PAT: Oh, the best tax plan was Ted Cruz, who proposed a 10 percent flat tax, period.

STU: Yes.

PAT: Everybody pays 10 percent.

STU: With the exception of I think the first $40,000 you earn or something like that.

PAT: You seriously can't get any better than that. You can't get better than that.

STU: I did like that. Ron Paul had really good stuff on taxes as well. The other part about this is the capital gains tax, which drops down to -- I think it's -- what is it, 28 now? It goes down to 20 as a top rate. And 15 percent, up to $300,000.

PAT: Again, this will spark the economy.

STU: It would.

PAT: And then are they going to get rid of the estate tax? The death tax? I think they're talking about doing that too.

STU: I think you are right.

PAT: Which is immoral.

STU: If you're single, earn less than 25,000, or married jointly and earn less than 50, you will not owe any income tax. It removes 75 million households, over 50 percent from the income tax rolls.

We've talked about, there are issues with that as well, when you're trying to keep taxes low. When -- when you get to zero, almost no one will change it from zero.

Because it essentially becomes an entitlement to people. When you're making $50,000, you can't say, what, are you going to raise taxes on the poorest?

So it becomes politically impossible to raise those rates. The only person who ever has done it, at least in recent memory, outside of a war scenario is Ronald Reagan, who did raise one of the brackets a little bit. But, still, it's so impossible to actually --

GLENN: See, and I think morally -- politically, impossible. Morally, everyone should have skin in the game.

STU: Right. And that's the idea is, if you're not affected by tax rates, you don't care about lowering tax rates. So you wind up not being able to lower them in the future.

GLENN: And you just say, raise them. I want more stuff. Raise them. It doesn't affect me. Raise them.

STU: However, I would like everyone to have 0 percent. So it's a tough argument there.

GLENN: So would I. So would I. But, I mean, I really think -- you know, everyone should have -- quite honestly, it's kind of going back to property owners. That's the reason why we originally had -- you have to be an owner of property to vote.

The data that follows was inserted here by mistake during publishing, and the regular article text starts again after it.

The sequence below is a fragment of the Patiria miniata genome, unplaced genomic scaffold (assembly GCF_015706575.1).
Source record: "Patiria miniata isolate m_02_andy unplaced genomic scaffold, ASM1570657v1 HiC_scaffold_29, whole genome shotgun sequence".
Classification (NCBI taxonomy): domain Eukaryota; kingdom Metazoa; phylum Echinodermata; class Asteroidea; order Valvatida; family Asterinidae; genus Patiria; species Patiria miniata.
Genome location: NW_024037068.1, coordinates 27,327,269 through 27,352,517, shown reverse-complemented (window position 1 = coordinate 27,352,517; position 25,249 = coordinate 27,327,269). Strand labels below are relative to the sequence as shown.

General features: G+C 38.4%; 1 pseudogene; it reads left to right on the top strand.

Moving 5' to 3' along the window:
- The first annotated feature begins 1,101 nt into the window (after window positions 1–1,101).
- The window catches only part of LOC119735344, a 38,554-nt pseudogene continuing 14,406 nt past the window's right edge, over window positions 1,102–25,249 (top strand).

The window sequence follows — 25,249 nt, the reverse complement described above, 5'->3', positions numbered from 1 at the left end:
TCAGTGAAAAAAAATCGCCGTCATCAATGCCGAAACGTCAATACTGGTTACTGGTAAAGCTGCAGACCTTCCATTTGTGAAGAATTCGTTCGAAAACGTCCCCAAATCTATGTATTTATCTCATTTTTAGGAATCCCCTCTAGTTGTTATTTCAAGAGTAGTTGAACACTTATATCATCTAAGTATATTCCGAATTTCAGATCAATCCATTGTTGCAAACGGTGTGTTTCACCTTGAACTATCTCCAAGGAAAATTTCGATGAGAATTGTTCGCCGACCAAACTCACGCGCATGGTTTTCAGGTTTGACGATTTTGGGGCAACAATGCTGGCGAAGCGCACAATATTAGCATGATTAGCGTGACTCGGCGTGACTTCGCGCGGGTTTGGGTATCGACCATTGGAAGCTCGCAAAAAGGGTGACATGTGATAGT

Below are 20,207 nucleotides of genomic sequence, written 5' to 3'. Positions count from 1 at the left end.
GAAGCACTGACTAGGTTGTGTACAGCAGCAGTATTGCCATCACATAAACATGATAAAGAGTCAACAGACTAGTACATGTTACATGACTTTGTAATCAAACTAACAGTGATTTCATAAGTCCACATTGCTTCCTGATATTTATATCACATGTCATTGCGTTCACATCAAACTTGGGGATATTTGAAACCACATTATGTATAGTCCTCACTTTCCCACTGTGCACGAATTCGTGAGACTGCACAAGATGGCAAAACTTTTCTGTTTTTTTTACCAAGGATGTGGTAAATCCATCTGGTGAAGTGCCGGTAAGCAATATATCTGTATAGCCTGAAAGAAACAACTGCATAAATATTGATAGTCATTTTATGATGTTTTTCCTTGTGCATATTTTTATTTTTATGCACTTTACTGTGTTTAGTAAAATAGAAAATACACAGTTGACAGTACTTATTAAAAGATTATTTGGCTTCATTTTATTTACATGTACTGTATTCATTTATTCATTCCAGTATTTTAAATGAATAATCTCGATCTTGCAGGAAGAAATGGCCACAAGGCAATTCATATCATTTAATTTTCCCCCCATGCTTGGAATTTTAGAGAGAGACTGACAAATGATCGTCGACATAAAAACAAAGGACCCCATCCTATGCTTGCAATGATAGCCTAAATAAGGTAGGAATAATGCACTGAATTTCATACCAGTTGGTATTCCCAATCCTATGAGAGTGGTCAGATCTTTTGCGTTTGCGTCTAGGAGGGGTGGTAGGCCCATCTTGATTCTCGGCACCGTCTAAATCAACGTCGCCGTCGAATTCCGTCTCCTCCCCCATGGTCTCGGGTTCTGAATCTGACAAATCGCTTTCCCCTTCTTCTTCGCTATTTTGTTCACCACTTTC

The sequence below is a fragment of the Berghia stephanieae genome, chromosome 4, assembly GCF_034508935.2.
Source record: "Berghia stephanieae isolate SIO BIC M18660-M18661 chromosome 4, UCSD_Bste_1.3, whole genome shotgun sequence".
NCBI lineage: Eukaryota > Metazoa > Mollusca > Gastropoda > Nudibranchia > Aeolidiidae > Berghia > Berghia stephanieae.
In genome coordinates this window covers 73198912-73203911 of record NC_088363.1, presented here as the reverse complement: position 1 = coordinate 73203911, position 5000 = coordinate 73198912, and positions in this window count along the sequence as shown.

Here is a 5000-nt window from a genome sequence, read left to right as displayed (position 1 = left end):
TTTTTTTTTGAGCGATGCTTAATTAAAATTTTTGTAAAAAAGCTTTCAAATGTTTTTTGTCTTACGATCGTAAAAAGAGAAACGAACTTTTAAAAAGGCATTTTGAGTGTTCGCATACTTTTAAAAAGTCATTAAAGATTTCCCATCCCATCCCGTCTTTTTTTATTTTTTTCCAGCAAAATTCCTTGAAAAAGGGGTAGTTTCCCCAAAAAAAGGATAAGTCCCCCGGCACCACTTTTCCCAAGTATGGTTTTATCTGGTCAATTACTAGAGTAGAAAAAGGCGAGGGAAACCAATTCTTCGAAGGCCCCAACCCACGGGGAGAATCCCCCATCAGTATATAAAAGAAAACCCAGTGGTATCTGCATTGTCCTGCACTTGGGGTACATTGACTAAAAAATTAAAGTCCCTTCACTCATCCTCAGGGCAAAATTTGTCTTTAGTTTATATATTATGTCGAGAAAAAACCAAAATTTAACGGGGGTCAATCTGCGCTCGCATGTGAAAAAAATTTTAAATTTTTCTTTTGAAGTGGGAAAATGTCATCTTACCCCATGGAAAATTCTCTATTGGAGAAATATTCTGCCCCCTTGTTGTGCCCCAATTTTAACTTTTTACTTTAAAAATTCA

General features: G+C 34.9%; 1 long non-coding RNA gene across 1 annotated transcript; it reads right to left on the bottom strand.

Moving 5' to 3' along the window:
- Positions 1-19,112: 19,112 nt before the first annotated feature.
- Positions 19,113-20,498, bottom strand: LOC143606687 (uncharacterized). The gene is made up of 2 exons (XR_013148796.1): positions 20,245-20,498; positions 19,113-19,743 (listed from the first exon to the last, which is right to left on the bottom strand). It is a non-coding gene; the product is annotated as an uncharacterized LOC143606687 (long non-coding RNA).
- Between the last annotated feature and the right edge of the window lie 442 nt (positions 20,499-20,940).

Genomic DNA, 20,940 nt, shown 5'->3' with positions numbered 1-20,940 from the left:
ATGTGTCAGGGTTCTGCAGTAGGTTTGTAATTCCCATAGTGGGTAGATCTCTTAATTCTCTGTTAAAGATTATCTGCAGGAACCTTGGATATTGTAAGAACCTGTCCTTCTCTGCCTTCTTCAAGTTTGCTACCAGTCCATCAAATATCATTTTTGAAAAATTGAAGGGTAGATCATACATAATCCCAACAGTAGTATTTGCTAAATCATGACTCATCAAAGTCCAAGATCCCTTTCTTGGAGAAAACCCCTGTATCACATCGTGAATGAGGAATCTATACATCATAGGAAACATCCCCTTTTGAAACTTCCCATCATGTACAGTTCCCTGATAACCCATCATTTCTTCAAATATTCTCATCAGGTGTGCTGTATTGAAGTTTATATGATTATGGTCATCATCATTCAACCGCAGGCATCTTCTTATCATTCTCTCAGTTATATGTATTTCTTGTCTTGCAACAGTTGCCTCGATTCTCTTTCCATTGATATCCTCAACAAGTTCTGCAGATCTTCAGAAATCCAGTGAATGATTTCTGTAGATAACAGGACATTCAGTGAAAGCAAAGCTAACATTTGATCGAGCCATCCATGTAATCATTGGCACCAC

STU: Right.

GLENN: Because you had to have skin in the game.

STU: Uh-huh.

GLENN: So I think your voting should be on taxes. If -- if you pay taxes -- I don't care if it's a penny, do you pay taxes? You can vote. You don't pay taxes, you're not voting.

(chuckling)

STU: Even if it's a penny.

GLENN: Even if it's a penny. But everyone should have to pay something. The widow's mite. Why is that story? Jesus asked of the woman, and who had the greater sacrifice? The woman with the widow's mite. Even Jesus asked, got to give something. Got to give something. You've got to have skin in the game.

STU: Waiting for the articles: Glenn Beck advocates poll tax. That's what they're going to --

GLENN: No.

STU: But, I mean, I do understand the concept there.

PAT: This would all be taken care of if we switched to a FairTax. Why don't we go to a FairTax.

STU: No. Don't you dare. Why would you do that?

GLENN: Why would you do that?

STU: We've got a million calls about the FairTax now. I will say, however, many people do pay other taxes, like it's --

PAT: Because the FairTax is the way to go.

STU: -- not just income tax. This is only dealing with income tax here. But it's a good tax.

GLENN: No, I know.

STU: Then you have the four brackets. Zero --

GLENN: See, well, hang on just a second. But people will learn the lesson of the -- what is he calling this? A border adjustment tax. Because you know who that is going to hit, if I understand it right, and I don't think I do --

PAT: It's going to hit everybody who shops at Walmart.

GLENN: Exactly right. That's what I was going to say.

I mean, that's where -- Target, Walmart. You're going for discount prices. They're bringing their food in. They're bringing everything in.

PAT: Everything is coming from China.

GLENN: From overseas because it's cheaper.

PAT: Yeah.

STU: Now, even Cruz had some version of this, if I remember correctly, baked into the plan, although it wasn't nearly as aggressive as the Trump one. It's sort of a way I think politicians like it, because essentially it seems like you're not taxing people. You're taxing those other countries. Like it feels better. It's why people like tariffs. It's why people like those things, because it feels a lot better.

But they would go to ten, 20, and 25 percent, instead of the current seven brackets. It eliminates the marriage penalty, the alternative minimum tax and would give you the lowest rate since World War II.

PAT: Oh, that would be great.

STU: Remember, of course, Reagan got it to a 28 percent flat rate at the very top, which was the lowest.

No business of any size from a Fortune 500 to a mom and pop, to a freelancer living job. The job would pay more than 15 percent of their business income in taxes. So that again is the corporate tax you've heard. He's actually reinforced that one recently, so we're pretty sure that's going to be part of the plan.

PAT: That would spark the economy like crazy.

STU: Oh, my gosh, that's --

PAT: That would be great.

STU: Even the left -- I've heard experts on the left come out and say we need to lower the corporate income tax.

PAT: It's the highest in the world. It's the highest in the world.

STU: It makes no sense the way we do it now.

I think liberals don't want to cut to 15, but even they want it cut. And then no family will pay the death tax.

PAT: What if we went back to a free market economy? I would wonder what would happen.

STU: Probably it would be really bad. People would be hurt.

PAT: Oh, yeah, we would go belly up. It'd just be over.

JEFFY: Hello. Oh, you'd like to get somebody on to talk about the FairTax? Sorry. We're busy, right now.